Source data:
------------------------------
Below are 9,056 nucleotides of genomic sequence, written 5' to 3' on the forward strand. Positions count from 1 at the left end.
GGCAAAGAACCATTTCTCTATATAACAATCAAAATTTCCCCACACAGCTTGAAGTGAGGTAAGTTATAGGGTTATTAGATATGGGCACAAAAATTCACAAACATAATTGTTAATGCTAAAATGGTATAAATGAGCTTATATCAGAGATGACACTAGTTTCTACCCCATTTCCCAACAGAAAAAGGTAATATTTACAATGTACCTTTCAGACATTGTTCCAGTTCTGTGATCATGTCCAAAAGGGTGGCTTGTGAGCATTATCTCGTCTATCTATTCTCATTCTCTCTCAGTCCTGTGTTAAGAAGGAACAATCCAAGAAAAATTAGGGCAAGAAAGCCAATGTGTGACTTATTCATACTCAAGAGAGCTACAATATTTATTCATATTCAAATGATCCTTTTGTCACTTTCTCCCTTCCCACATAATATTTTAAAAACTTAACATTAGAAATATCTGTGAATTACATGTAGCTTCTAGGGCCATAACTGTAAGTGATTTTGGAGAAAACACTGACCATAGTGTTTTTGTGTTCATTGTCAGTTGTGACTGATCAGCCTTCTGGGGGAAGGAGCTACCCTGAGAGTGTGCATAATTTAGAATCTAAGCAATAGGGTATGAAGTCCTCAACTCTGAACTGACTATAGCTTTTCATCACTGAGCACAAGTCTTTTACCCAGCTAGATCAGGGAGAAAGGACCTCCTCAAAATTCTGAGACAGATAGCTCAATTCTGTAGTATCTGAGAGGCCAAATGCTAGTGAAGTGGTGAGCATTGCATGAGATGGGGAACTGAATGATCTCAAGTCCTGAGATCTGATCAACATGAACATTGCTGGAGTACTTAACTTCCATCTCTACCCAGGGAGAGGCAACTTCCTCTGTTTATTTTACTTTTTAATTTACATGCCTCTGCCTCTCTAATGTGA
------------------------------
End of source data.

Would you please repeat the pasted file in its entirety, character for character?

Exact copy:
Below are 9,056 nucleotides of genomic sequence, written 5' to 3' on the forward strand. Positions count from 1 at the left end.
GGCAAAGAACCATTTCTCTATATAACAATCAAAATTTCCCCACACAGCTTGAAGTGAGGTAAGTTATAGGGTTATTAGATATGGGCACAAAAATTCACAAACATAATTGTTAATGCTAAAATGGTATAAATGAGCTTATATCAGAGATGACACTAGTTTCTACCCCATTTCCCAACAGAAAAAGGTAATATTTACAATGTACCTTTCAGACATTGTTCCAGTTCTGTGATCATGTCCAAAAGGGTGGCTTGTGAGCATTATCTCGTCTATCTATTCTCATTCTCTCTCAGTCCTGTGTTAAGAAGGAACAATCCAAGAAAAATTAGGGCAAGAAAGCCAATGTGTGACTTATTCATACTCAAGAGAGCTACAATATTTATTCATATTCAAATGATCCTTTTGTCACTTTCTCCCTTCCCACATAATATTTTAAAAACTTAACATTAGAAATATCTGTGAATTACATGTAGCTTCTAGGGCCATAACTGTAAGTGATTTTGGAGAAAACACTGACCATAGTGTTTTTGTGTTCATTGTCAGTTGTGACTGATCAGCCTTCTGGGGGAAGGAGCTACCCTGAGAGTGTGCATAATTTAGAATCTAAGCAATAGGGTATGAAGTCCTCAACTCTGAACTGACTATAGCTTTTCATCACTGAGCACAAGTCTTTTACCCAGCTAGATCAGGGAGAAAGGACCTCCTCAAAATTCTGAGACAGATAGCTCAATTCTGTAGTATCTGAGAGGCCAAATGCTAGTGAAGTGGTGAGCATTGCATGAGATGGGGAACTGAATGATCTCAAGTCCTGAGATCTGATCAACATGAACATTGCTGGAGTACTTAACTTCCATCTCTACCCAGGGAGAGGCAACTTCCTCTGTTTATTTTACTTTTTAATTTACATGCCTCTGCCTCTCTAATGTGA